In Ethiopia sheep and their products provide direct cash income through the sale of live sheep and hides. Sheep are considered as living bank for their owners and serve as source of immediate cash need and insurance against crop failure especially, where land productivity is low and erratic rainfall, sever erosion, frost and water logging problems are common. Thus, sheep in the small holder farming system provide continuous service to the economic stability and effective operation of the crop production system (Gryseels and Anderson, 1983). Majority of these economic losses are caused by gastrointestinal parasites in a variety of ways: they cause losses through lowered fertility, reduced work capacity, involuntary culling, a reduction in food intake and lower weight gains, treatment costs and mortality in heavily parasitized animals (Ibrahim et al., 2014). Small ruminants under intensive and extensive production systems are extremely susceptible to the effects of wide range of helminth endoparasites. Owing to basic limitations in scope and coverage of most of the studies conducted in Ethiopia, sound helminth control strategy has not yet been established to any of the agro-ecological zones of the country (Abede and Esayas, 2001).Therefore, considering the above said points present study was designed with the objectives of identification of the major GIT nematodes of sheep in Hirna district and determination of prevalence of gastrointestinal nematodes in the study area in relation to different risk factors.

Materials and Methods

Study Population and Classification

A cross sectional study was conducted from November 2015 to April 2016 on indigenous breeds of sheep reared and managed under semi-intensive and extensive husbandry systems. The animals were grouped into two classes on the basis of age i.e., young (less than one year age) and adults (equal to or greater than one year age) (Kumsa et al., 2011). Similarly, body condition score was classified into three levels i.e., poor, medium and good (Pant et al., 2009).

Sampling Method and Sample Size Determination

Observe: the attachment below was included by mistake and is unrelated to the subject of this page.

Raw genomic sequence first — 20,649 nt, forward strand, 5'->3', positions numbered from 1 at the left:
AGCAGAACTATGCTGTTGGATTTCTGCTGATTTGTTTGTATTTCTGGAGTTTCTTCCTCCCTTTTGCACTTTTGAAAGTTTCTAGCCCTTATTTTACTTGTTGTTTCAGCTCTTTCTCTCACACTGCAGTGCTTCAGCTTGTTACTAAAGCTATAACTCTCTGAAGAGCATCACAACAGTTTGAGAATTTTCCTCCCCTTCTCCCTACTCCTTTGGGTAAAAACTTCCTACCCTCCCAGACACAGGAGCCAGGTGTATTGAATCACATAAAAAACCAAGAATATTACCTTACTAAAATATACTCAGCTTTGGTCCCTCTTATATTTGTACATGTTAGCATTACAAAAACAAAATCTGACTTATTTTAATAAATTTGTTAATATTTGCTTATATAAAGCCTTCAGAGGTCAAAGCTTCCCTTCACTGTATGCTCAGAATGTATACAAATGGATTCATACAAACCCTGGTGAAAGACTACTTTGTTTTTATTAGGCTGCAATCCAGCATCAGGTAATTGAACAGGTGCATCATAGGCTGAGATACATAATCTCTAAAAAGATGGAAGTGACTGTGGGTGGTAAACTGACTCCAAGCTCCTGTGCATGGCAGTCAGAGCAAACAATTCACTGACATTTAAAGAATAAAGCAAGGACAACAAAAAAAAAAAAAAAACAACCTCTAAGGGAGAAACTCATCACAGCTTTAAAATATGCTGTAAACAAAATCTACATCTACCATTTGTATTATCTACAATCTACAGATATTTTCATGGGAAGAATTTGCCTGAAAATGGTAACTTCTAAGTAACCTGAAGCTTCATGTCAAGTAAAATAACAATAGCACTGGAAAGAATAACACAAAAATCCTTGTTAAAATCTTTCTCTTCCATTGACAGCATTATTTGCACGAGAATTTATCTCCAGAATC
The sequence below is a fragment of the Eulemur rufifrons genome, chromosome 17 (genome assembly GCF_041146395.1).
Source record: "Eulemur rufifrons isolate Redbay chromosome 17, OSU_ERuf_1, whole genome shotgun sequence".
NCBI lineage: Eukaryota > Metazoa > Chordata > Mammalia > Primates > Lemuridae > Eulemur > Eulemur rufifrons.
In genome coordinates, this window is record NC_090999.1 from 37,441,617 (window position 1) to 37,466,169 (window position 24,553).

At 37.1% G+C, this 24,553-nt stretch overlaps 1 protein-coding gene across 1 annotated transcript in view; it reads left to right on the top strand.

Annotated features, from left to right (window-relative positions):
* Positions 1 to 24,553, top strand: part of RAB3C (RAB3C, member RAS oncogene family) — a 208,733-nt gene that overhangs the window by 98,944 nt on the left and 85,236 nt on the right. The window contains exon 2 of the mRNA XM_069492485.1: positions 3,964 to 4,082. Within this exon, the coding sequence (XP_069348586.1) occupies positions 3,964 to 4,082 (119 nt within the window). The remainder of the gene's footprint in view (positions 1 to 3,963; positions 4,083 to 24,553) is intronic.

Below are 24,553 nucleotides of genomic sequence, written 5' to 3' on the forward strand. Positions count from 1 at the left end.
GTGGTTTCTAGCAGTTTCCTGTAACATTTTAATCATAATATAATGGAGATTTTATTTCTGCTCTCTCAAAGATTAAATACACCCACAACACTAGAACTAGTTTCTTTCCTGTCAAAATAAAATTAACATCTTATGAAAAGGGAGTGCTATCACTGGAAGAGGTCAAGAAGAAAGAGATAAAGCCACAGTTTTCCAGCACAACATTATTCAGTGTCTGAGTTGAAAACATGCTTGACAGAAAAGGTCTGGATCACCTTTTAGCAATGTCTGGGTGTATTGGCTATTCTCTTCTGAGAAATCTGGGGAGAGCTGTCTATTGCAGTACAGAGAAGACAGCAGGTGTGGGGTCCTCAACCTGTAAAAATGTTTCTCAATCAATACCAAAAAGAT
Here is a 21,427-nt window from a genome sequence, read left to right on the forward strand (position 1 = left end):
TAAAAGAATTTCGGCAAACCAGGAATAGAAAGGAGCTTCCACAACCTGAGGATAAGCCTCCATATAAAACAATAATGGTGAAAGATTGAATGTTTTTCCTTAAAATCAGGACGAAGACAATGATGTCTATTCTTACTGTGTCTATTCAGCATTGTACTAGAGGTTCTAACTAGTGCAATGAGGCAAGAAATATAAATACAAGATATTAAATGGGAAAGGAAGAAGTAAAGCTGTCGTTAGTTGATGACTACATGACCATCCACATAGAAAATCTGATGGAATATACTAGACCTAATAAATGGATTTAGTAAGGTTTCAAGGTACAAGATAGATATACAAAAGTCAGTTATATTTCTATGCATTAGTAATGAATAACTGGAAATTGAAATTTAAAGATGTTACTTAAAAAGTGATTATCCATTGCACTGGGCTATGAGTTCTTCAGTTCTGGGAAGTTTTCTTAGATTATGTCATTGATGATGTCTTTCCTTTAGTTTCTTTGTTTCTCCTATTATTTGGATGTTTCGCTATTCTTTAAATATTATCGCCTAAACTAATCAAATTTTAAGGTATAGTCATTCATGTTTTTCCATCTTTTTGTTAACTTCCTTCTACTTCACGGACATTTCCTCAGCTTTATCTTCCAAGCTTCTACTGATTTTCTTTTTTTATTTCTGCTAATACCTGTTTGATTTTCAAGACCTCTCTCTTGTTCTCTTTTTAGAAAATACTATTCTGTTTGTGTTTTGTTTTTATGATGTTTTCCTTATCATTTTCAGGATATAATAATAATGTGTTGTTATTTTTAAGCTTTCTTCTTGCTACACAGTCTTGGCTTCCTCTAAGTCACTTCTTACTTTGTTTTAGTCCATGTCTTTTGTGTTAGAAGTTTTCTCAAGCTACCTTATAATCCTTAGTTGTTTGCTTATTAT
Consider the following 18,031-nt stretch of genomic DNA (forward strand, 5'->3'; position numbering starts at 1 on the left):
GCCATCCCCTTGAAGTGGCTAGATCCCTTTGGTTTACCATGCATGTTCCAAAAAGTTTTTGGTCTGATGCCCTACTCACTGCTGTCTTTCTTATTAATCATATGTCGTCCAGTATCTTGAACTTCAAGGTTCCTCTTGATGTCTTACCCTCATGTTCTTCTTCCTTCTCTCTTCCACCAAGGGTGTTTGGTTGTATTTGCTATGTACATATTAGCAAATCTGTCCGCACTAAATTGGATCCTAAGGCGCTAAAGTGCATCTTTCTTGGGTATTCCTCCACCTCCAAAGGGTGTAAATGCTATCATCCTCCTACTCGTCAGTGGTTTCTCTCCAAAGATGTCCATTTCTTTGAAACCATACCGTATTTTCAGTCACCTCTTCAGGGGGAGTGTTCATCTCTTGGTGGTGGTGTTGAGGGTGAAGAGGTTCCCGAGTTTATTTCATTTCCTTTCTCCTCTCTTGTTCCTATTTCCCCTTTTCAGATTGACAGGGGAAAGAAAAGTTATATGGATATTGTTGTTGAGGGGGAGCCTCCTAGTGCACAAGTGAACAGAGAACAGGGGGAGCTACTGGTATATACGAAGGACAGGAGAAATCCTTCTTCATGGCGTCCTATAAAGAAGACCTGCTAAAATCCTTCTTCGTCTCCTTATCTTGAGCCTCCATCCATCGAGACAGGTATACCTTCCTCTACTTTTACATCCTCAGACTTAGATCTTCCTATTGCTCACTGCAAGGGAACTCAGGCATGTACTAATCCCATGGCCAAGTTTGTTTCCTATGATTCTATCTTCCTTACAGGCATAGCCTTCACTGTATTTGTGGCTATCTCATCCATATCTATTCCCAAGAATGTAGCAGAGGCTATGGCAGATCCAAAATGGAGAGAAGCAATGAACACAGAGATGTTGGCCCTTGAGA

Systematic random sampling technique was conducted to collect the fecal sample from individual study animals for coprological examination. Age, sex and body condition was considered as risk factors for the occurrence of nematode infections in sheep. Since there was no record of previous prevalence in the study area, the sample size was calculated according to Thrusfield (2005) formula by using 50% expected prevalence with 5% absolute precision at 95% confidence interval.

Where, n= the sample size

Pexp= expect prevalence (0.5)

d=desired absolute precision (usually 5%)

z= required confidence level, (Z=1.96 for 95% confidence interval)

Therefore, by substituting the values of variables in the formula the sample size was determined to be 384, which is used as representative animal on which the study was done to know the prevalence of gastrointestinal nematodes.

Sample Collection

Fecal samples were collected directly from the rectum of each animal by using rectal gloves or from freshly passed droppings and were placed in sampling bottles containing 10% formalin and labeled. During sampling, data regarding age, body condition and sex were also recorded for each sampled animal. Finally samples were transported at room temperature to Hirna Veterinary Regional Laboratory for coprological examination.

Fecal Examination and EPG Determination

The collected fecal samples was processed and examined by simple fecal floatation technique for qualitative investigation of types of gastrointestinal nematode eggs by using NaCl (sodium chloride) as floatation solution. The eggs of different parasitic species were identified using keys given by Soulsby (1986). Positive fecal samples were subjected to McMaster egg counting technique and the degree of infection was categorized as light, moderate and severe (heavily) infection according to their egg per gram of faces (EPG) counts. Egg counts from 50-799, 800-1200 and over 1200 eggs per gram of feces were considered as light, moderate and massive infection respectively (Soulsby, 1986; Urquhart et al., 1996).